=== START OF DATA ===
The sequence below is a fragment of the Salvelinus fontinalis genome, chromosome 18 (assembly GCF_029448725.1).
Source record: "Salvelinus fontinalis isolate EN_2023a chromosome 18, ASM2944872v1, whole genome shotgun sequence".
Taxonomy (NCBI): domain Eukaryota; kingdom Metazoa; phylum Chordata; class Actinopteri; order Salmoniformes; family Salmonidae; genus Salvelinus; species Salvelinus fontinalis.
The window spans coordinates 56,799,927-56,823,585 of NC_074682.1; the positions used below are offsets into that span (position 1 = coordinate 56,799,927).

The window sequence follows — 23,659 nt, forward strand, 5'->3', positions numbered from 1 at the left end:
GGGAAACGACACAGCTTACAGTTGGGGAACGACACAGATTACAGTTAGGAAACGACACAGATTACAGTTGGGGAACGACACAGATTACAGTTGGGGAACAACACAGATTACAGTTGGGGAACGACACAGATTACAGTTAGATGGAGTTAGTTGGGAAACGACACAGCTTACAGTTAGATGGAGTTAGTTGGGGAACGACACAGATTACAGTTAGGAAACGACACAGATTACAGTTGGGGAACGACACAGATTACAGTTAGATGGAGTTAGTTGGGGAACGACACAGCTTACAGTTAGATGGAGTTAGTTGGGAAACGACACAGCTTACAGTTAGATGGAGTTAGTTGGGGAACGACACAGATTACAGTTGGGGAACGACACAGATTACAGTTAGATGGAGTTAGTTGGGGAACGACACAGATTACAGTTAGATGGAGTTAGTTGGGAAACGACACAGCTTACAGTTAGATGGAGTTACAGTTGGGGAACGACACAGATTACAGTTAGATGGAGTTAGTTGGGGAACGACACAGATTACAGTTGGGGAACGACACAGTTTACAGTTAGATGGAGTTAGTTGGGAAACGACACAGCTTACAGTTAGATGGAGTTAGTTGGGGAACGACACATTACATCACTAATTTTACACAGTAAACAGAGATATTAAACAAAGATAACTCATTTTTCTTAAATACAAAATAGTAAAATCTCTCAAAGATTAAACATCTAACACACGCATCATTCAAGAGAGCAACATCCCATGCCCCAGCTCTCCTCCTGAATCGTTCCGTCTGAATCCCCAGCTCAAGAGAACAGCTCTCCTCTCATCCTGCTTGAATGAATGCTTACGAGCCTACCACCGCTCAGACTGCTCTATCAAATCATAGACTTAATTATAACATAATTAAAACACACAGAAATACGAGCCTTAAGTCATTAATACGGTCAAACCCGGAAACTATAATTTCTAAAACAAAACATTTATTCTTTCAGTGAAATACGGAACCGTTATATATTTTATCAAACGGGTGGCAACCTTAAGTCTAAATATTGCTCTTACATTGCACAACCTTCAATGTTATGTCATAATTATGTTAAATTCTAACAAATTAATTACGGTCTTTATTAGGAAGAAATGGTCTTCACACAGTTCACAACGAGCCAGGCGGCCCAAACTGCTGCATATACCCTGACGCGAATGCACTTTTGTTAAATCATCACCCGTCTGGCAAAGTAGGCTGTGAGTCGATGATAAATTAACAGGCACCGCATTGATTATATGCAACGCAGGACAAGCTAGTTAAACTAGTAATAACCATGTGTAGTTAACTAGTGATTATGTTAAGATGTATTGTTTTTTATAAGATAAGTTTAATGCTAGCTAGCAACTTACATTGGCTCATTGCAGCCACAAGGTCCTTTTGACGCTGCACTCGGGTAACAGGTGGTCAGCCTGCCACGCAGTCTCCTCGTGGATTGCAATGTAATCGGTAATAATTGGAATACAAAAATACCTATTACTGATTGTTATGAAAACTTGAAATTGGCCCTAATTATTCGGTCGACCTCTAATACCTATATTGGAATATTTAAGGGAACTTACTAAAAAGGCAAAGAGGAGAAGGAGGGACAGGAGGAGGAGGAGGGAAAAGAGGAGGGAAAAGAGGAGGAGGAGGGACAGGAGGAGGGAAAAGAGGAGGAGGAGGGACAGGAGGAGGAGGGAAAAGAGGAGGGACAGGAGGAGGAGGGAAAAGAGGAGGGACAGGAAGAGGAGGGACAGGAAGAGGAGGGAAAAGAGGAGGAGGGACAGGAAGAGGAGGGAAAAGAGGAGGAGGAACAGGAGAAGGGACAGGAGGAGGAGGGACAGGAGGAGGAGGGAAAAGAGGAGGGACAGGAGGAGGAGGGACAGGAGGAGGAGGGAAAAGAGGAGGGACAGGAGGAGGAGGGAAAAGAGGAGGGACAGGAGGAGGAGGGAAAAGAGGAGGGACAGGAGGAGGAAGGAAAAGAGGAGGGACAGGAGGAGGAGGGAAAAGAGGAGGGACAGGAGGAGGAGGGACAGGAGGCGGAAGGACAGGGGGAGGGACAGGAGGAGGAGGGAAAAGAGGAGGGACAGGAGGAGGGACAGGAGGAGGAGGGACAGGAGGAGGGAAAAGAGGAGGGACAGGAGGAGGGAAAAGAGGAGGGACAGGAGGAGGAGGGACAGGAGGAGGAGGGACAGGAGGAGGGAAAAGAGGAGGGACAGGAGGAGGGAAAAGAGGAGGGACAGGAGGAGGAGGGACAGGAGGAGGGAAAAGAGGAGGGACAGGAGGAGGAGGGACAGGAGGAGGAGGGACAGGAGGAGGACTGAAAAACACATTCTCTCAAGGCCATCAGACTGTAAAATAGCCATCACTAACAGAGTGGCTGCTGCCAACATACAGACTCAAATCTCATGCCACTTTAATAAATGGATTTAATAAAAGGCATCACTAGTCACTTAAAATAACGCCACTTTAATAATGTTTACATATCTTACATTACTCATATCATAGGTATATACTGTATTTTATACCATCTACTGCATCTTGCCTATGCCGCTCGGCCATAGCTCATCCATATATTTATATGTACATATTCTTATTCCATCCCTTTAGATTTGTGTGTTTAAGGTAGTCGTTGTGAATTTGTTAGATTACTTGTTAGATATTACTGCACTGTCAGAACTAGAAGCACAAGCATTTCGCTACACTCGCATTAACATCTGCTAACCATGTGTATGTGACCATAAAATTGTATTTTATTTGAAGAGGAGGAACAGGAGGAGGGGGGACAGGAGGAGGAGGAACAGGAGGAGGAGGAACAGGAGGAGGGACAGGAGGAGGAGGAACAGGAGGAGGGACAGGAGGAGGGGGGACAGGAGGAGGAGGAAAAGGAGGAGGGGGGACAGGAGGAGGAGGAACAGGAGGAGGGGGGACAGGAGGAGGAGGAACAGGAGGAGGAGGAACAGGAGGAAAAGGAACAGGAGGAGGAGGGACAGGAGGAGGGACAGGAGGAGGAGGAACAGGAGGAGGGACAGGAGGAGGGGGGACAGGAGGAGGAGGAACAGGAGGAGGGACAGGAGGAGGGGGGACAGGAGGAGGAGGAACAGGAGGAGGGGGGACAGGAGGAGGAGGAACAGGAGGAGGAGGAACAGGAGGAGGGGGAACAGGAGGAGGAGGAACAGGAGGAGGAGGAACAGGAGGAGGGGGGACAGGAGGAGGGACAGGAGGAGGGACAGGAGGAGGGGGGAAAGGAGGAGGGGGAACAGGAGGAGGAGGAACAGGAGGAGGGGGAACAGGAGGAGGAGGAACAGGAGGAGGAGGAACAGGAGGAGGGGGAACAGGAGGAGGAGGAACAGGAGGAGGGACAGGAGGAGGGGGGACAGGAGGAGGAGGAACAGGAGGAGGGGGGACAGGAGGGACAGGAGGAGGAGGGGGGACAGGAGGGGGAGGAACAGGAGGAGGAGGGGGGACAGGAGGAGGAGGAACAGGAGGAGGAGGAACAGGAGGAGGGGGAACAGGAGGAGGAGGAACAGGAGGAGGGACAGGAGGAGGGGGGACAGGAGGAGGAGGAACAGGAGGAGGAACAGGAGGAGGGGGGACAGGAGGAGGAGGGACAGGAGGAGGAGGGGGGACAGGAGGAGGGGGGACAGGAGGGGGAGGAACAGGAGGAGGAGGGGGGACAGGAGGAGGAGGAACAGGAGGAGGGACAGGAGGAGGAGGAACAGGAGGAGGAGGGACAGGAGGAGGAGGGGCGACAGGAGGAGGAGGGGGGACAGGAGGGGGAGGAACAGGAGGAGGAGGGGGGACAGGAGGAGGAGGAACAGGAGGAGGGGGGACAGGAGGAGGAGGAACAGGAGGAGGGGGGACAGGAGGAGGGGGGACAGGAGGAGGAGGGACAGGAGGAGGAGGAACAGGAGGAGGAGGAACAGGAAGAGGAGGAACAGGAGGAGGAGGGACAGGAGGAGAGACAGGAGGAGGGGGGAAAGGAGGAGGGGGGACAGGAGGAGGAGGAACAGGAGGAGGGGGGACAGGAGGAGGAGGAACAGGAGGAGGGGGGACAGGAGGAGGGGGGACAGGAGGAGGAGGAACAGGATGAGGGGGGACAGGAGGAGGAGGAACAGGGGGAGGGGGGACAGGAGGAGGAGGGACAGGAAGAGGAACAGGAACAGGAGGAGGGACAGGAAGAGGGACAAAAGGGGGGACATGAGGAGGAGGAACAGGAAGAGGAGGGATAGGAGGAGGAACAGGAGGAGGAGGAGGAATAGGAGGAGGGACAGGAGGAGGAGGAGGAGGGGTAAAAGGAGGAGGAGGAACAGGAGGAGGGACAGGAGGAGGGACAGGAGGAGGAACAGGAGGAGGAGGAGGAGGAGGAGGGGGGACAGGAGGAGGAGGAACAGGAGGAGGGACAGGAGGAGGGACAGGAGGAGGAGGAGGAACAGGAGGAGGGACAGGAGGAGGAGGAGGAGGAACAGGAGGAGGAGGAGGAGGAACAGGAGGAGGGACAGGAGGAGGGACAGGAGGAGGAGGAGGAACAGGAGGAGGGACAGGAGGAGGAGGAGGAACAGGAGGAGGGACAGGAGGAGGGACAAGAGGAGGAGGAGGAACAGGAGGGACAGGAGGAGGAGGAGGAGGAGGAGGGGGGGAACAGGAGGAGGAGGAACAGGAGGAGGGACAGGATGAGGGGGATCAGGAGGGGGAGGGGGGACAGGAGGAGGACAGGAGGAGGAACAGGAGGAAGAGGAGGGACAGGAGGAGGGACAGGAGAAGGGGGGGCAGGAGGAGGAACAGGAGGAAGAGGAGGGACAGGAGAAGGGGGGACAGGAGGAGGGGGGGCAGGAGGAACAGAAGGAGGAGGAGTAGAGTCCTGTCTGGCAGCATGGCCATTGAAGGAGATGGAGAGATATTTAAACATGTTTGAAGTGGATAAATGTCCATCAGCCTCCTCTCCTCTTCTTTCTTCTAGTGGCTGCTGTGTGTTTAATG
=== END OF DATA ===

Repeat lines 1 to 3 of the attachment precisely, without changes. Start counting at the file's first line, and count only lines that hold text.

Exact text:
The sequence below is a fragment of the Salvelinus fontinalis genome, chromosome 18 (assembly GCF_029448725.1).
Source record: "Salvelinus fontinalis isolate EN_2023a chromosome 18, ASM2944872v1, whole genome shotgun sequence".
Taxonomy (NCBI): domain Eukaryota; kingdom Metazoa; phylum Chordata; class Actinopteri; order Salmoniformes; family Salmonidae; genus Salvelinus; species Salvelinus fontinalis.